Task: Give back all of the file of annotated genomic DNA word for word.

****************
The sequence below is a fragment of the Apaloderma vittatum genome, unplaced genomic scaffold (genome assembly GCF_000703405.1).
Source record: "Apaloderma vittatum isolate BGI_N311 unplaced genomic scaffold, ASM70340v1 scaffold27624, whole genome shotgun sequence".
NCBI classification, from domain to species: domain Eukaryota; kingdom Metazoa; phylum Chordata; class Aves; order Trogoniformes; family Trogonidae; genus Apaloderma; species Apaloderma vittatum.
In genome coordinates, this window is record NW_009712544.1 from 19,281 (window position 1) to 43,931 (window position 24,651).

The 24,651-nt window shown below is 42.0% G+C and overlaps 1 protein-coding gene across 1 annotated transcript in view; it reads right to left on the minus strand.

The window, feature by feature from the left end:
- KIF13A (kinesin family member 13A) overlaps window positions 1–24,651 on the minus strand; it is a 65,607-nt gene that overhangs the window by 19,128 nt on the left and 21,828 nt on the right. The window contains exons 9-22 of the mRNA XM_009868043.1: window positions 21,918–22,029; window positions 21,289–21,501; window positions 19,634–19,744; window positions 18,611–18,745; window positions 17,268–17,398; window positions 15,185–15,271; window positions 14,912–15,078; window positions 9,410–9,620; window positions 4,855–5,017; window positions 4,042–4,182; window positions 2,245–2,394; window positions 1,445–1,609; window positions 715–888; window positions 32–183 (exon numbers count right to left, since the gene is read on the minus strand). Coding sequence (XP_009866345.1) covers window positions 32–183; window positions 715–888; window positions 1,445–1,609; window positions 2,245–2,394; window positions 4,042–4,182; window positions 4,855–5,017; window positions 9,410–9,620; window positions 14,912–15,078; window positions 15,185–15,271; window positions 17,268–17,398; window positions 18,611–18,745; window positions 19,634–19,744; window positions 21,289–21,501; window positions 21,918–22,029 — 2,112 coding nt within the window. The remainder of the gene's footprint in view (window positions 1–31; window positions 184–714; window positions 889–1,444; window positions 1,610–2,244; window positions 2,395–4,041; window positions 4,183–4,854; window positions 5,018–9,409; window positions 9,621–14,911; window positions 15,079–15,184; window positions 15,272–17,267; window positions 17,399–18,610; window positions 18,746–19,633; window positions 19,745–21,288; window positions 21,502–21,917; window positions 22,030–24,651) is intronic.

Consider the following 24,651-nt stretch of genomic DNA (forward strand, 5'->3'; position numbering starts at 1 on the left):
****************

The sequence below is a fragment of the Apaloderma vittatum genome, unplaced genomic scaffold (genome assembly GCF_000703405.1).
Source record: "Apaloderma vittatum isolate BGI_N311 unplaced genomic scaffold, ASM70340v1 scaffold27624, whole genome shotgun sequence".
NCBI classification, from domain to species: domain Eukaryota; kingdom Metazoa; phylum Chordata; class Aves; order Trogoniformes; family Trogonidae; genus Apaloderma; species Apaloderma vittatum.
In genome coordinates, this window is record NW_009712544.1 from 19,281 (window position 1) to 43,931 (window position 24,651).

The 24,651-nt window shown below is 42.0% G+C and overlaps 1 protein-coding gene across 1 annotated transcript in view; it reads right to left on the minus strand.

The window, feature by feature from the left end:
- KIF13A (kinesin family member 13A) overlaps window positions 1–24,651 on the minus strand; it is a 65,607-nt gene that overhangs the window by 19,128 nt on the left and 21,828 nt on the right. The window contains exons 9-22 of the mRNA XM_009868043.1: window positions 21,918–22,029; window positions 21,289–21,501; window positions 19,634–19,744; window positions 18,611–18,745; window positions 17,268–17,398; window positions 15,185–15,271; window positions 14,912–15,078; window positions 9,410–9,620; window positions 4,855–5,017; window positions 4,042–4,182; window positions 2,245–2,394; window positions 1,445–1,609; window positions 715–888; window positions 32–183 (exon numbers count right to left, since the gene is read on the minus strand). Coding sequence (XP_009866345.1) covers window positions 32–183; window positions 715–888; window positions 1,445–1,609; window positions 2,245–2,394; window positions 4,042–4,182; window positions 4,855–5,017; window positions 9,410–9,620; window positions 14,912–15,078; window positions 15,185–15,271; window positions 17,268–17,398; window positions 18,611–18,745; window positions 19,634–19,744; window positions 21,289–21,501; window positions 21,918–22,029 — 2,112 coding nt within the window. The remainder of the gene's footprint in view (window positions 1–31; window positions 184–714; window positions 889–1,444; window positions 1,610–2,244; window positions 2,395–4,041; window positions 4,183–4,854; window positions 5,018–9,409; window positions 9,621–14,911; window positions 15,079–15,184; window positions 15,272–17,267; window positions 17,399–18,610; window positions 18,746–19,633; window positions 19,745–21,288; window positions 21,502–21,917; window positions 22,030–24,651) is intronic.

Consider the following 24,651-nt stretch of genomic DNA (forward strand, 5'->3'; position numbering starts at 1 on the left):